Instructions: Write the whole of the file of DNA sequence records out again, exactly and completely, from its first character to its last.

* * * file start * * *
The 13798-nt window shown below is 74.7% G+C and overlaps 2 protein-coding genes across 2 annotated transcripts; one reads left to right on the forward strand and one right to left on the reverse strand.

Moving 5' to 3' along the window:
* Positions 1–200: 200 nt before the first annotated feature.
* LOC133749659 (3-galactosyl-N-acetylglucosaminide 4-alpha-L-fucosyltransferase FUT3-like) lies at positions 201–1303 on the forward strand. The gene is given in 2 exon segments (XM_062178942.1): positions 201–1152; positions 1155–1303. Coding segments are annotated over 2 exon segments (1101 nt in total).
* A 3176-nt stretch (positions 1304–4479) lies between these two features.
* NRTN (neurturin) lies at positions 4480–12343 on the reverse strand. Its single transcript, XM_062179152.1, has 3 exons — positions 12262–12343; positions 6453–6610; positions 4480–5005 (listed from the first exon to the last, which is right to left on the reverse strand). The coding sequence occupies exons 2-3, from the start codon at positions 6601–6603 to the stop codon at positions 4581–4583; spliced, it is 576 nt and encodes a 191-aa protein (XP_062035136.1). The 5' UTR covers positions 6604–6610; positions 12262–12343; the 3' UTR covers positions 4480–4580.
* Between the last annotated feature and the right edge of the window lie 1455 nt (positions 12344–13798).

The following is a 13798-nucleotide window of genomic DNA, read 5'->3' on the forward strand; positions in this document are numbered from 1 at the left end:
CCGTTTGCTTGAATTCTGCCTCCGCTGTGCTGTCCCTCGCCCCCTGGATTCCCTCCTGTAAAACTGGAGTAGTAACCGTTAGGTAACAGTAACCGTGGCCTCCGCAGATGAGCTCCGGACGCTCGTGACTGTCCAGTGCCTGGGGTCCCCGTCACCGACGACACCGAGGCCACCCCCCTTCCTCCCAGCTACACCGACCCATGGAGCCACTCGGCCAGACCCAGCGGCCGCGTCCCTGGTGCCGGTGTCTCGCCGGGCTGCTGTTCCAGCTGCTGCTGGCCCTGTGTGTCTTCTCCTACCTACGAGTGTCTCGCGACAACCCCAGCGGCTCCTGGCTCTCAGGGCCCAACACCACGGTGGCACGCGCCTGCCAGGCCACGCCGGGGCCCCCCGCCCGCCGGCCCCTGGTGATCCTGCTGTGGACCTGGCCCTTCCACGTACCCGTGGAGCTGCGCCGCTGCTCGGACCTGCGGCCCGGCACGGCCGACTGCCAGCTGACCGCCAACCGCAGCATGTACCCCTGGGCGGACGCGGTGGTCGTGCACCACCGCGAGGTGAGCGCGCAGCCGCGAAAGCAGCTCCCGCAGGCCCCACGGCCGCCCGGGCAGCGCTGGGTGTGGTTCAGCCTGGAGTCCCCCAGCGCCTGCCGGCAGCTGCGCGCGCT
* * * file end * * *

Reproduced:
The 13798-nt window shown below is 74.7% G+C and overlaps 2 protein-coding genes across 2 annotated transcripts; one reads left to right on the forward strand and one right to left on the reverse strand.

Moving 5' to 3' along the window:
* Positions 1–200: 200 nt before the first annotated feature.
* LOC133749659 (3-galactosyl-N-acetylglucosaminide 4-alpha-L-fucosyltransferase FUT3-like) lies at positions 201–1303 on the forward strand. The gene is given in 2 exon segments (XM_062178942.1): positions 201–1152; positions 1155–1303. Coding segments are annotated over 2 exon segments (1101 nt in total).
* A 3176-nt stretch (positions 1304–4479) lies between these two features.
* NRTN (neurturin) lies at positions 4480–12343 on the reverse strand. Its single transcript, XM_062179152.1, has 3 exons — positions 12262–12343; positions 6453–6610; positions 4480–5005 (listed from the first exon to the last, which is right to left on the reverse strand). The coding sequence occupies exons 2-3, from the start codon at positions 6601–6603 to the stop codon at positions 4581–4583; spliced, it is 576 nt and encodes a 191-aa protein (XP_062035136.1). The 5' UTR covers positions 6604–6610; positions 12262–12343; the 3' UTR covers positions 4480–4580.
* Between the last annotated feature and the right edge of the window lie 1455 nt (positions 12344–13798).

The following is a 13798-nucleotide window of genomic DNA, read 5'->3' on the forward strand; positions in this document are numbered from 1 at the left end:
CCGTTTGCTTGAATTCTGCCTCCGCTGTGCTGTCCCTCGCCCCCTGGATTCCCTCCTGTAAAACTGGAGTAGTAACCGTTAGGTAACAGTAACCGTGGCCTCCGCAGATGAGCTCCGGACGCTCGTGACTGTCCAGTGCCTGGGGTCCCCGTCACCGACGACACCGAGGCCACCCCCCTTCCTCCCAGCTACACCGACCCATGGAGCCACTCGGCCAGACCCAGCGGCCGCGTCCCTGGTGCCGGTGTCTCGCCGGGCTGCTGTTCCAGCTGCTGCTGGCCCTGTGTGTCTTCTCCTACCTACGAGTGTCTCGCGACAACCCCAGCGGCTCCTGGCTCTCAGGGCCCAACACCACGGTGGCACGCGCCTGCCAGGCCACGCCGGGGCCCCCCGCCCGCCGGCCCCTGGTGATCCTGCTGTGGACCTGGCCCTTCCACGTACCCGTGGAGCTGCGCCGCTGCTCGGACCTGCGGCCCGGCACGGCCGACTGCCAGCTGACCGCCAACCGCAGCATGTACCCCTGGGCGGACGCGGTGGTCGTGCACCACCGCGAGGTGAGCGCGCAGCCGCGAAAGCAGCTCCCGCAGGCCCCACGGCCGCCCGGGCAGCGCTGGGTGTGGTTCAGCCTGGAGTCCCCCAGCGCCTGCCGGCAGCTGCGCGCGCT